Cigarette smoke induces endoplasmic reticulum stress and the unfolded protein response in normal and malignant human lung cellsReport as inadecuate




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BMC Cancer

, 8:229

First Online: 11 August 2008Received: 05 March 2008Accepted: 11 August 2008DOI: 10.1186-1471-2407-8-229

Cite this article as: Jorgensen, E., Stinson, A., Shan, L. et al. BMC Cancer 2008 8: 229. doi:10.1186-1471-2407-8-229

Abstract

BackgroundAlthough lung cancer is among the few malignancies for which we know the primary etiological agent i.e., cigarette smoke, a precise understanding of the temporal sequence of events that drive tumor progression remains elusive. In addition to finding that cigarette smoke CS impacts the functioning of key pathways with significant roles in redox homeostasis, xenobiotic detoxification, cell cycle control, and endoplasmic reticulum ER functioning, our data highlighted a defensive role for the unfolded protein response UPR program. The UPR promotes cell survival by reducing the accumulation of aberrantly folded proteins through translation arrest, production of chaperone proteins, and increased degradation. Importance of the UPR in maintaining tissue health is evidenced by the fact that a chronic increase in defective protein structures plays a pathogenic role in diabetes, cardiovascular disease, Alzheimer-s and Parkinson-s syndromes, and cancer.

MethodsGene and protein expression changes in CS exposed human cell cultures were monitored by high-density microarrays and Western blot analysis. Tissue arrays containing samples from 110 lung cancers were probed with antibodies to proteins of interest using immunohistochemistry.

ResultsWe show that: 1 CS induces ER stress and activates components of the UPR; 2 reactive species in CS that promote oxidative stress are primarily responsible for UPR activation; 3 CS exposure results in increased expression of several genes with significant roles in attenuating oxidative stress; and 4 several major UPR regulators are increased either in expression i.e., BiP and eIF2α or phosphorylation i.e., phospho-eIF2α in a majority of human lung cancers.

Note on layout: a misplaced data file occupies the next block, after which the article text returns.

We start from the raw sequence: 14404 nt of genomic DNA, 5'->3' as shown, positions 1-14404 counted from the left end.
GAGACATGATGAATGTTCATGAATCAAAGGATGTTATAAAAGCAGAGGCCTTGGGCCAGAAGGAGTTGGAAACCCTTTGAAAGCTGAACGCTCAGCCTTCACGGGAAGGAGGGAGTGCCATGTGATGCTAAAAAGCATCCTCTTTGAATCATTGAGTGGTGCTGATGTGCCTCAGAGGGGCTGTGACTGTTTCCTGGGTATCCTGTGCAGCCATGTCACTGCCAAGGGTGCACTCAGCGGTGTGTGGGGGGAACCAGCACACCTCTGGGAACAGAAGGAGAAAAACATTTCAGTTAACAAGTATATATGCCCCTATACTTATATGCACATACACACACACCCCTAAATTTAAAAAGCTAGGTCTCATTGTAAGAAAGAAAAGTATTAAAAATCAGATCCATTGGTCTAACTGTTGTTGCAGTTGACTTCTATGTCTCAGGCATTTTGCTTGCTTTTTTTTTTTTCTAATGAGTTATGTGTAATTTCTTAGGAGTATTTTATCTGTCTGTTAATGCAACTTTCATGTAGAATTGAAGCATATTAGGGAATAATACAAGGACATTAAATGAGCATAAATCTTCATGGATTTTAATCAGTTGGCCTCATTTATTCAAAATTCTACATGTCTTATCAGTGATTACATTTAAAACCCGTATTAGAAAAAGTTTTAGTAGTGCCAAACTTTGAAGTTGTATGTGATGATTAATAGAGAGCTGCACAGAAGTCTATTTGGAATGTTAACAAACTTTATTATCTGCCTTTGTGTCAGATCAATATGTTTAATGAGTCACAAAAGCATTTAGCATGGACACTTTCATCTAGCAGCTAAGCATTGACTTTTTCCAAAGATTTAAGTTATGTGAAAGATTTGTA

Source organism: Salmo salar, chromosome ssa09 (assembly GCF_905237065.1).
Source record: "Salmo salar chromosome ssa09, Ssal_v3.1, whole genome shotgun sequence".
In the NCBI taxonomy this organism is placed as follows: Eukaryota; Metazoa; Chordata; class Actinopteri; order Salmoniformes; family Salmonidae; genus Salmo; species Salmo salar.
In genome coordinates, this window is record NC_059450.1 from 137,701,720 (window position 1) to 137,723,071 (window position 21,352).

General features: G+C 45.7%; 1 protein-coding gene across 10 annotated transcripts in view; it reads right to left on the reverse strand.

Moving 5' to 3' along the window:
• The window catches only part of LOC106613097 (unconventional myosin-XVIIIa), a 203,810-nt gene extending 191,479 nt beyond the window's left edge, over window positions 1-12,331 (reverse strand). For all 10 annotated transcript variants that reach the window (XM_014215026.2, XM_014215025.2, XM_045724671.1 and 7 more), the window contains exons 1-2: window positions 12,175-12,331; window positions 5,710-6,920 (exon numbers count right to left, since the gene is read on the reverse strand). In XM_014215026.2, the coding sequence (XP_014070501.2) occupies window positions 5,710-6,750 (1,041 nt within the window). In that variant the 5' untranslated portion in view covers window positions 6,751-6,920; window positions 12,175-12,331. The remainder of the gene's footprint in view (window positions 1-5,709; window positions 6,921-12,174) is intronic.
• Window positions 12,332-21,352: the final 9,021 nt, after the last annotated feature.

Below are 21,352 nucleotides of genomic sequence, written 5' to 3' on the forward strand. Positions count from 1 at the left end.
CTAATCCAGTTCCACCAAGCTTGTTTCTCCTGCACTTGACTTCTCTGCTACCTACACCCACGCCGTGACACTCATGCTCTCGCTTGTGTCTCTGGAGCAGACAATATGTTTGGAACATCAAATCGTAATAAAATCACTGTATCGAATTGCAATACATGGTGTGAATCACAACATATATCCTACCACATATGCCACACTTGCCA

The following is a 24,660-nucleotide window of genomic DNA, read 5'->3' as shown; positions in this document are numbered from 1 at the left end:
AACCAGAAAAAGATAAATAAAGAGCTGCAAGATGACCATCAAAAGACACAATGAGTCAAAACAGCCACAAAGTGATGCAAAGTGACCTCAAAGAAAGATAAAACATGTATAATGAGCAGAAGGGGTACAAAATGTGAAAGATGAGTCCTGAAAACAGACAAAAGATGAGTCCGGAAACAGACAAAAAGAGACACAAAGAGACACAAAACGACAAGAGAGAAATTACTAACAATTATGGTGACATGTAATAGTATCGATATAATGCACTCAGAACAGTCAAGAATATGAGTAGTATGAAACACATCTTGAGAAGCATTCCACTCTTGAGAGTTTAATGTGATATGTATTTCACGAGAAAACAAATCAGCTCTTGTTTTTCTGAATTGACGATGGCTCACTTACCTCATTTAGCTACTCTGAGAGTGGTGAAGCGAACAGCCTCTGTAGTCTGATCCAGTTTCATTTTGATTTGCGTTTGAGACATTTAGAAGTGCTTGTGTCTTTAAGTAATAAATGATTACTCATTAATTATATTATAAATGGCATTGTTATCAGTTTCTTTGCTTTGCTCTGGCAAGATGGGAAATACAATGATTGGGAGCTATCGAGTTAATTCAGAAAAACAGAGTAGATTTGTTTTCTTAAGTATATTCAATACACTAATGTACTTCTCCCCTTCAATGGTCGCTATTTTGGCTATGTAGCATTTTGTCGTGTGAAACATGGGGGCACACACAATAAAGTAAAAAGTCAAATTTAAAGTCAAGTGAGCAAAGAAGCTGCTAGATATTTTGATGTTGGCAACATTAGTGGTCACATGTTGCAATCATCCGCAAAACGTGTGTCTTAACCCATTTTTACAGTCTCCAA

ConclusionThese data indicate that chronic ER stress and recruitment of one or more UPR effector arms upon exposure to CS may play a pivotal role in the etiology or progression of lung cancers, and that phospho-eIF2α and BiP may have diagnostic and-or therapeutic potential. Furthermore, we speculate that upregulation of UPR regulators in particular BiP may provide a pro-survival advantage by increasing resistance to cytotoxic stresses such as hypoxia and chemotherapeutic drugs, and that UPR induction is a potential mechanism that could be attenuated or reversed resulting in a more efficacious treatment strategy for lung cancer.

AbbreviationsAJCCAmerican Joint Committee on Cancer

ATF6activation transcription factor 6

BiPbinding immunoglobulin protein

CScigarette smoke

DTTdithiothreitol

ERendoplasmic reticulum

eIF2αeukaryotic translation initiation factor 2-alpha

phospho-eIF2αphospho-eukaryotic translation initiation factor 2-alpha

FTCfederal trade commission

ISIimmunohistochemical staining index

NSCLCnon-small cell lung carcinoma

PCRpolymerase chain reaction

SCCsquamous cell carcinoma

UPRunfolded protein response

XBP1X-box binding protein.

Electronic supplementary materialThe online version of this article doi:10.1186-1471-2407-8-229 contains supplementary material, which is available to authorized users.

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Author: Ellen Jorgensen - Andy Stinson - Lin Shan - Jin Yang - Diana Gietl - Anthony P Albino

Source: https://link.springer.com/







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